On July 17, 1902, the young engineer’s invention — encompassing the first system to provide man-made control over temperature, humidity, ventilation, and air quality — was first designed as a solution to quality problems experienced at a Brooklyn printing plant, Sackett-Wilhelms Lithographing and Publishing Co. It not only spawned a new company — Carrier Corporation —and a new industry, but also helped bring about significant economic, social, and cultural changes.
By the end of the 20th century, 80% of U.S. homes were air conditioned, according to the U.S. Census Bureau. Perhaps the most dramatic impact of air conditioning has been the population growth in areas with climates previously thought to be “inhospitable,” such as many major cities across the South. Some even credit Dr. Carrier for aiding in the rise of the New South and the Sun Belt.
And a number of today’s everyday products, from candy to pharmaceuticals to microprocessor chips, owe their existence and have been produced better or cheaper because of air conditioning.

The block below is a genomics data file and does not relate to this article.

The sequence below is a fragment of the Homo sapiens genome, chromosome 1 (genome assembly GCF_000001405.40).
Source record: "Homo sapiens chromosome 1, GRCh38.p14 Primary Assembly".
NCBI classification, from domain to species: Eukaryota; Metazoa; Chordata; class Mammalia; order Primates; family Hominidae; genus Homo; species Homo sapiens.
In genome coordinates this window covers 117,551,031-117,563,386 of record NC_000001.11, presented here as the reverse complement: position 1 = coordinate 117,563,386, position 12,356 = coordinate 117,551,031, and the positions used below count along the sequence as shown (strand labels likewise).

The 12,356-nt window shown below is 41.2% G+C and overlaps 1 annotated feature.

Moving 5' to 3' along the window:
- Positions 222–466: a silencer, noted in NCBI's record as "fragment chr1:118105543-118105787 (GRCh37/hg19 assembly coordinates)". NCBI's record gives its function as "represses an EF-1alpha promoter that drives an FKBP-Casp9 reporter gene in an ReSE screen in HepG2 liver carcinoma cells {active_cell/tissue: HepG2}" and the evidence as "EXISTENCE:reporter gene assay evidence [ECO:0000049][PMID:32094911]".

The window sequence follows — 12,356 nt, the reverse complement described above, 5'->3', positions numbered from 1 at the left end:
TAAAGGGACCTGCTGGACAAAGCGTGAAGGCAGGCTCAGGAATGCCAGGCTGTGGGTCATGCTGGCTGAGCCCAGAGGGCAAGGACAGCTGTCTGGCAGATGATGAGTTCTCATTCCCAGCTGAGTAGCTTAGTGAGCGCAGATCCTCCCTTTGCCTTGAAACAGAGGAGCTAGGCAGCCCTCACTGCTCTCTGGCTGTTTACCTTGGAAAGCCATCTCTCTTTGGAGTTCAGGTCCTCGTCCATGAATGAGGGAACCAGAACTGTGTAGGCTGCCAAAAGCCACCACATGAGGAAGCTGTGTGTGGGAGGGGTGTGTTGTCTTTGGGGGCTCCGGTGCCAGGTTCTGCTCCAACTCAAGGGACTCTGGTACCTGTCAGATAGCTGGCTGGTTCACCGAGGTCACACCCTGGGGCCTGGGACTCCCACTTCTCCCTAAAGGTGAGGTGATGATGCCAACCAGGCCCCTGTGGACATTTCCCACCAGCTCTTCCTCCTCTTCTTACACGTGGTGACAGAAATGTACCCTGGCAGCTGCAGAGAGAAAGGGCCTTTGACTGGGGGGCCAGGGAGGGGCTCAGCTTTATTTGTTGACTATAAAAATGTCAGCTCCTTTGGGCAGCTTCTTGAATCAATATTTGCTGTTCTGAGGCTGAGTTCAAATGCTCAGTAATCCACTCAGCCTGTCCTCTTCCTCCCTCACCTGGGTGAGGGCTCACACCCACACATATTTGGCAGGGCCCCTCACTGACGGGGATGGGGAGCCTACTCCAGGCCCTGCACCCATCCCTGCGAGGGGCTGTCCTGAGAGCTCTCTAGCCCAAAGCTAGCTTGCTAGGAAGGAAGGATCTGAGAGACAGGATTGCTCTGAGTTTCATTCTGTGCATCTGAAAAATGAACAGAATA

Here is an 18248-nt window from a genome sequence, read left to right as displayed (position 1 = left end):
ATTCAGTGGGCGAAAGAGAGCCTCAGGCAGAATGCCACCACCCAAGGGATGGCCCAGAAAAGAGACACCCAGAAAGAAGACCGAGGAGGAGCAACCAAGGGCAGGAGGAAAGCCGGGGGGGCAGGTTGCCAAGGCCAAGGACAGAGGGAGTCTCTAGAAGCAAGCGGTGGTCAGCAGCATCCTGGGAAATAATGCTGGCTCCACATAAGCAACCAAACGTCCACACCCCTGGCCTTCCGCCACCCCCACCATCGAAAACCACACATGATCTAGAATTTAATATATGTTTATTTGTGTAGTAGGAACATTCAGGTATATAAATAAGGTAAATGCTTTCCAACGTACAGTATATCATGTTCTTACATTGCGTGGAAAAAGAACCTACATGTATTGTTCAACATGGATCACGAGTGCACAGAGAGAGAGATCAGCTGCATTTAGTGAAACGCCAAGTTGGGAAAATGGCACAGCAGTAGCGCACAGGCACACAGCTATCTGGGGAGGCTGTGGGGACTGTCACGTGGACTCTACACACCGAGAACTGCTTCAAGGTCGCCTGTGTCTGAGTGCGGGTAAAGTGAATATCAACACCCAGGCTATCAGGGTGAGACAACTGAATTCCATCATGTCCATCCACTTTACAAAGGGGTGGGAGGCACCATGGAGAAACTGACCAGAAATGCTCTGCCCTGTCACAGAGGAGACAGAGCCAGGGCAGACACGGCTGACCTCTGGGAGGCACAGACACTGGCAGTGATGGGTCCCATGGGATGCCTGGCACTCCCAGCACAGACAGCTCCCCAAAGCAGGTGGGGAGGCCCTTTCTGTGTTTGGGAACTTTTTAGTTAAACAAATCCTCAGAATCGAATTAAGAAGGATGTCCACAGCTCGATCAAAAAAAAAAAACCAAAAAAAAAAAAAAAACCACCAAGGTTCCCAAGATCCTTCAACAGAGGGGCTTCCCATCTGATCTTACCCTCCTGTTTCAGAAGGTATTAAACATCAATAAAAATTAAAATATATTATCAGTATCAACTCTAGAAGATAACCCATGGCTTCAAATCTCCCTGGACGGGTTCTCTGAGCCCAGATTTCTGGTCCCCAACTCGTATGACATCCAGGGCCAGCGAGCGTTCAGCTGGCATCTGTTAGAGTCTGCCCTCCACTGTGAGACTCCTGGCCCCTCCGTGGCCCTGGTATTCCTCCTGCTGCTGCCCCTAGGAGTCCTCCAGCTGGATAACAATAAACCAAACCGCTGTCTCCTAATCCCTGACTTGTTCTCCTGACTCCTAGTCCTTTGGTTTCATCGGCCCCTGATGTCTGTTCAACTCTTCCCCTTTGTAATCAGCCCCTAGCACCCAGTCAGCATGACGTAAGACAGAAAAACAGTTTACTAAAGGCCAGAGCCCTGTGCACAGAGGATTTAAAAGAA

Carrier Corporation is heralding the 100th anniversary with a celebration designed to bring more widespread recognition to its founder. “Despite the immense impact of air conditioning on humankind, Willis Carrier is still surprisingly unknown,” said Geraud Darnis, president of the company. “We think he should rightfully be viewed by historians and the public as one of the world’s greatest inventors.”
To honor its founder, Carrier Corporation has announced that it is partnering with the New York City Board of Education to establish The Willis H. Carrier Academy at Brooklyn's W.E. Grady Technical High School. The academy offers students a three-year program in HVACR, and serves as a model initiative, in line with the Board of Education’s commitment to improve instruction within the city’s 18 career and technical education high schools.
Publication date: 07/15/2002